rout

1
[ rout ]
/ raʊt /

noun

verb (used with object)

to disperse in defeat and disorderly flight: to rout an army.
to defeat decisively: to rout an opponent in conversation.

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Origin of rout

1
First recorded in 1200–50; (noun) Middle English, from Anglo-French rute, Old French route “a fraction, detachment,” from Latin rupta, feminine past participle of rumpere “to break”; (verb) derivative of the noun

WORDS THAT MAY BE CONFUSED WITH rout

root, rout , route

Definition for rout (2 of 4)

rout2
[ rout ]
/ raʊt /

verb (used without object)

to root: pigs routing in the garden.
to poke, search, or rummage.

verb (used with object)

Origin of rout

2
First recorded in 1540–50; alteration of root2; compare Middle Dutch ruten “to root out”

Definition for rout (3 of 4)

rout3
[ rout ]
/ raʊt /

verb (used without object) Archaic.

to snore.

Origin of rout

3
First recorded before 900; Middle English routen, Old English hrūtan; cognate with Old High German hrūzan

Definition for rout (4 of 4)

rout4
[ rout, root ]
/ raʊt, rut /
Chiefly British Dialect

verb (used with or without object)

to bellow; roar.

noun

a bellow.

Origin of rout

4
First recorded in 1250–1300; Middle English rowten, from Old Norse rauta “to bellow”; akin to Latin rudere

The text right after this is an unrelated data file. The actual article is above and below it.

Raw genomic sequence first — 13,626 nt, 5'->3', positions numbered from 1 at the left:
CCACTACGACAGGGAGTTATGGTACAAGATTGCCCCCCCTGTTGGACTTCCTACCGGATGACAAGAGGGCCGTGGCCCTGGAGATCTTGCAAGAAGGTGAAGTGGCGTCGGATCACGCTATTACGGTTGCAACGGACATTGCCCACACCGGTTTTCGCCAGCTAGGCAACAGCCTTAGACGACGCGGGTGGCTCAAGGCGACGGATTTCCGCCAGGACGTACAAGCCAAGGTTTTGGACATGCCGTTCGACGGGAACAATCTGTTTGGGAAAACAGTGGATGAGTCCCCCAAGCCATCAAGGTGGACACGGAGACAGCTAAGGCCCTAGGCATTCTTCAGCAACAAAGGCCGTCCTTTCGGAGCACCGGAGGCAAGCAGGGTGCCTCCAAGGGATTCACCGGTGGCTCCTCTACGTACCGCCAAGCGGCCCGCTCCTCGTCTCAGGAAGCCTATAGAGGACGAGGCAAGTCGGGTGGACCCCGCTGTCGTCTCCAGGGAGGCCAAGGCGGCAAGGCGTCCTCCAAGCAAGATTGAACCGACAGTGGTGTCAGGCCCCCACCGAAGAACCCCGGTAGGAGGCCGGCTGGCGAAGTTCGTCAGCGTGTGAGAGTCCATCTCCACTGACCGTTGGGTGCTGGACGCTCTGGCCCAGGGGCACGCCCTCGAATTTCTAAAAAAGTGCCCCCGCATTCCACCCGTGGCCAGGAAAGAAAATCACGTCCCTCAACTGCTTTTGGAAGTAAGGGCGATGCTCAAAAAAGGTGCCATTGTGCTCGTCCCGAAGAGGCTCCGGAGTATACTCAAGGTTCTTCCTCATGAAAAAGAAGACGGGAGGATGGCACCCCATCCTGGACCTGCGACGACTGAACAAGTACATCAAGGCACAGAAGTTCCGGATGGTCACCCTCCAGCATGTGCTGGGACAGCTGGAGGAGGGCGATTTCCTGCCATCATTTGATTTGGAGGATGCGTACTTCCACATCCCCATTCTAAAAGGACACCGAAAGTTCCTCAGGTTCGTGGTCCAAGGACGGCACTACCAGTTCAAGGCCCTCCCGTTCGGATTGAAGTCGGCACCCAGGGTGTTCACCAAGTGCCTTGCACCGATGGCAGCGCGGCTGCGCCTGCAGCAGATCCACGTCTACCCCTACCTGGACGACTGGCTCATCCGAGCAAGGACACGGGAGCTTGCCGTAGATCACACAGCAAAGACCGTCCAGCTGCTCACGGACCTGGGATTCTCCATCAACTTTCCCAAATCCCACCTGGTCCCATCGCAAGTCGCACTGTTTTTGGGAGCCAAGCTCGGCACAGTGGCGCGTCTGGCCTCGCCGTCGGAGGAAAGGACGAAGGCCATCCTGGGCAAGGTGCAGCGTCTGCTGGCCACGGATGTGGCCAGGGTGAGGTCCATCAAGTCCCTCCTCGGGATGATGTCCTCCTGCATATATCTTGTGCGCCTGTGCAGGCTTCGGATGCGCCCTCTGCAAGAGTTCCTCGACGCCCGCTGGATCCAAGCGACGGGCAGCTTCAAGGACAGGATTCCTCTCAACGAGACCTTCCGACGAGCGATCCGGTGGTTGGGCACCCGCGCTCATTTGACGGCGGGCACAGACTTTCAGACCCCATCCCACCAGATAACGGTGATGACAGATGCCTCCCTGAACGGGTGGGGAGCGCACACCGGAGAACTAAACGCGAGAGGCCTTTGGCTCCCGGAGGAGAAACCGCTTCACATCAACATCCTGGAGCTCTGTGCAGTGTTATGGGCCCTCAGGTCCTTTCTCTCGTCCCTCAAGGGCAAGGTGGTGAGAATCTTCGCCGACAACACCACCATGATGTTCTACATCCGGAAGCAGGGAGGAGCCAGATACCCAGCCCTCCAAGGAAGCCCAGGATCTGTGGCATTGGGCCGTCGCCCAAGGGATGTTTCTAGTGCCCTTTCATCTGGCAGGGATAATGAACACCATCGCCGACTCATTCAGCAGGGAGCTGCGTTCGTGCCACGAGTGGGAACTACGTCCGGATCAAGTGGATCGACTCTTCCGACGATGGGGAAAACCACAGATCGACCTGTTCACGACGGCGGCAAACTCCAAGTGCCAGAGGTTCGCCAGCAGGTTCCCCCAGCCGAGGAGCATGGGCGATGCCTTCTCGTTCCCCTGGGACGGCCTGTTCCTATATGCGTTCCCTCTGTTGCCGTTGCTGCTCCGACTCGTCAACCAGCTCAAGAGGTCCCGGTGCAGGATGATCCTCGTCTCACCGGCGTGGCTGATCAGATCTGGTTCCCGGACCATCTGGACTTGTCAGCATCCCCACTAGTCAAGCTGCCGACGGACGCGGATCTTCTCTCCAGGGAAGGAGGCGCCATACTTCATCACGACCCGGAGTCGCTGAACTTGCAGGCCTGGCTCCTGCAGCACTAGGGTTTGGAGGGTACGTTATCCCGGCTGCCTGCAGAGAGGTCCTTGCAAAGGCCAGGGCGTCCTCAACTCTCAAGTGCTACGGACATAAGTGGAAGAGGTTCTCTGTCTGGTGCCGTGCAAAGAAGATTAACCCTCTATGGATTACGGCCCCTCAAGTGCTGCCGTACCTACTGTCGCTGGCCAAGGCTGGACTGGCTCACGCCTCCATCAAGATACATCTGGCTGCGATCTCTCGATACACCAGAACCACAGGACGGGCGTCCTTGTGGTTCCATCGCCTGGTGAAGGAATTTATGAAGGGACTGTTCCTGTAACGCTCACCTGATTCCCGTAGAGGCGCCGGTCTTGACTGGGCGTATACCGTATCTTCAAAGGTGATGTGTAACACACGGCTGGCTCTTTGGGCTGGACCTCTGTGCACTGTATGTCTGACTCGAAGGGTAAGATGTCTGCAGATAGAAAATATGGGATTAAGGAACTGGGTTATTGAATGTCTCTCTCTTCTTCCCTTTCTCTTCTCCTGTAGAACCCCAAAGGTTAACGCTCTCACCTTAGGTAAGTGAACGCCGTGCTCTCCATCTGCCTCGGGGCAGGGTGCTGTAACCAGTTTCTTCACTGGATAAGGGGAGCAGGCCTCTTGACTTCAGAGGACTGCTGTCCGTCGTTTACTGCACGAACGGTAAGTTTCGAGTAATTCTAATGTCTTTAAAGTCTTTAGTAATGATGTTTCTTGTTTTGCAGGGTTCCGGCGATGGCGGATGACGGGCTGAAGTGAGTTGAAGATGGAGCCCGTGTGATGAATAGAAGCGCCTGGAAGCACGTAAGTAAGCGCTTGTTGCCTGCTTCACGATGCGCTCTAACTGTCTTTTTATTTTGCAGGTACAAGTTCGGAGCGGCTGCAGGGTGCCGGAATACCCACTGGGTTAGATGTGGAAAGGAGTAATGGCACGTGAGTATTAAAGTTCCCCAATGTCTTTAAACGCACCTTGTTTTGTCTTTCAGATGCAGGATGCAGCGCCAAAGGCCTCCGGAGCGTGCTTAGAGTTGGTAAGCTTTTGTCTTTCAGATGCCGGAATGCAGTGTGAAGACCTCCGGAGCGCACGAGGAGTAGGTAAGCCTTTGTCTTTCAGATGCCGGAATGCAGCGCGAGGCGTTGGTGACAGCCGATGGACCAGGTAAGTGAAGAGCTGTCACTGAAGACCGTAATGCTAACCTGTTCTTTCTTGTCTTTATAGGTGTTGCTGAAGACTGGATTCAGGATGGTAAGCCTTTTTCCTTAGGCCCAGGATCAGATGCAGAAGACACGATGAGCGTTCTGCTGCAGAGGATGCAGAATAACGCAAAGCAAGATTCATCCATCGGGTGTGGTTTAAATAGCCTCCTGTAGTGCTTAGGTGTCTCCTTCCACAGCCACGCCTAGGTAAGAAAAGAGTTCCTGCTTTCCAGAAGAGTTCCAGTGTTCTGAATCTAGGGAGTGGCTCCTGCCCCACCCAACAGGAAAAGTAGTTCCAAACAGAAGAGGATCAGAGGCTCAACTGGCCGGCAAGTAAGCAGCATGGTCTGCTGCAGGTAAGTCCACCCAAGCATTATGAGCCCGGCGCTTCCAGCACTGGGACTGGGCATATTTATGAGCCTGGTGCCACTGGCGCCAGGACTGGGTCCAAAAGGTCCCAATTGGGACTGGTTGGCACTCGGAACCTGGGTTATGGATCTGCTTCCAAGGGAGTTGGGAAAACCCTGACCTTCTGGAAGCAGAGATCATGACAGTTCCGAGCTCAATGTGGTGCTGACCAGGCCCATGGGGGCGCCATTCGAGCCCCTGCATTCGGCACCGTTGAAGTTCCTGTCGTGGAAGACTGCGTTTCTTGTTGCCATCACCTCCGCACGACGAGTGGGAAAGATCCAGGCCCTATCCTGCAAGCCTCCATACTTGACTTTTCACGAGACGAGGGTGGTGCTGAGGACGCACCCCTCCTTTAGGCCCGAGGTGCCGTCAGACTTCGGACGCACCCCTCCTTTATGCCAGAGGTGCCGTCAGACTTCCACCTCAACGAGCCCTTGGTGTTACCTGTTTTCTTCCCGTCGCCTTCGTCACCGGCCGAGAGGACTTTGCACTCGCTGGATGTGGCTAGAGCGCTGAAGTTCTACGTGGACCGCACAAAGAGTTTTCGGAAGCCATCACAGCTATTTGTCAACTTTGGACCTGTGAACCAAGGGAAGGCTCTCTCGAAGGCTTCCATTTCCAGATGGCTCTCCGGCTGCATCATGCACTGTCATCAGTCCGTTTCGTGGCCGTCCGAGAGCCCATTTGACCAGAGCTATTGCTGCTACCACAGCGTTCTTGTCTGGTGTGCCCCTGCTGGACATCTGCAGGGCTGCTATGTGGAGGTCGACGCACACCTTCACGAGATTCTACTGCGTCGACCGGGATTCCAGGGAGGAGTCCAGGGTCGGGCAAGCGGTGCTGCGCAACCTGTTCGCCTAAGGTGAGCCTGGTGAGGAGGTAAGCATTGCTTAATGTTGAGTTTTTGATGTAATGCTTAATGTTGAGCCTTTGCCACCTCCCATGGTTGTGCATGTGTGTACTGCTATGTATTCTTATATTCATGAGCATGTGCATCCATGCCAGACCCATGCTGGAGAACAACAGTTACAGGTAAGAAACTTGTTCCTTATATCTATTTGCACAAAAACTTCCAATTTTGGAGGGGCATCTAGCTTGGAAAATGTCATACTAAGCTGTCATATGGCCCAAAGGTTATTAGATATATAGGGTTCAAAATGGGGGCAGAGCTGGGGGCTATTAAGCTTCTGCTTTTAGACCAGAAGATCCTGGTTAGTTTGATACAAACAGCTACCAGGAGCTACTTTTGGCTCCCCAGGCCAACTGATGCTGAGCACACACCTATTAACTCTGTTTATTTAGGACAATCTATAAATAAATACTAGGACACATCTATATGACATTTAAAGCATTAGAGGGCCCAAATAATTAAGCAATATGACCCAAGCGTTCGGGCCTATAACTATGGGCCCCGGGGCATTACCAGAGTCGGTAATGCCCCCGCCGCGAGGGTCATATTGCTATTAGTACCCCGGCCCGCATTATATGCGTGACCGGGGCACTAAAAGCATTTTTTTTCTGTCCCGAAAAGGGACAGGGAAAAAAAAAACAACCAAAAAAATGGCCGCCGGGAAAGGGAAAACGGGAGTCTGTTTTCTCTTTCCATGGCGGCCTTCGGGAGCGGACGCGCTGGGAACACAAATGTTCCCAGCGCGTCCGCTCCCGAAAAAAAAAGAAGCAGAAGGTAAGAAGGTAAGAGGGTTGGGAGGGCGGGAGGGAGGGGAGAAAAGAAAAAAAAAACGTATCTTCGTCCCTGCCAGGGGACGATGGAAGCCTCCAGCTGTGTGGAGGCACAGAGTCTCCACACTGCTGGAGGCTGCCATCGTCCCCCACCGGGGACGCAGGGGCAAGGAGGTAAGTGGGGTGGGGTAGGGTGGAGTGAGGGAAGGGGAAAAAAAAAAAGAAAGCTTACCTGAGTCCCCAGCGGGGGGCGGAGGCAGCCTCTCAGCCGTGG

Dictionary.com Unabridged Based on the Random House Unabridged Dictionary, © Random House, Inc. 2020

Example sentences from the Web for rout

British Dictionary definitions for rout (1 of 2)

rout1
/ (raʊt) /

noun

an overwhelming defeat
a disorderly retreat
a noisy rabble
law a group of three or more people proceeding to commit an illegal act
archaic a large party or social gathering

verb

(tr) to defeat and cause to flee in confusion

Word Origin for rout

C13: from Anglo-Norman rute, from Old French: disorderly band, from Latin ruptus broken, from rumpere to burst; see route

British Dictionary definitions for rout (2 of 2)

rout2
/ (raʊt) /

verb

to dig over or turn up (something), esp (of an animal) with the snout; root
(tr ; usually foll by out or up) to get or find by searching
(tr usually foll by out) to force or drive outthey routed him out of bed at midnight
(tr often foll by out) to hollow or gouge out
(intr) to search, poke, or rummage

Word Origin for rout

C16: variant of root ²
Collins English Dictionary - Complete & Unabridged 2012 Digital Edition © William Collins Sons & Co. Ltd. 1979, 1986 © HarperCollins Publishers 1998, 2000, 2003, 2005, 2006, 2007, 2009, 2012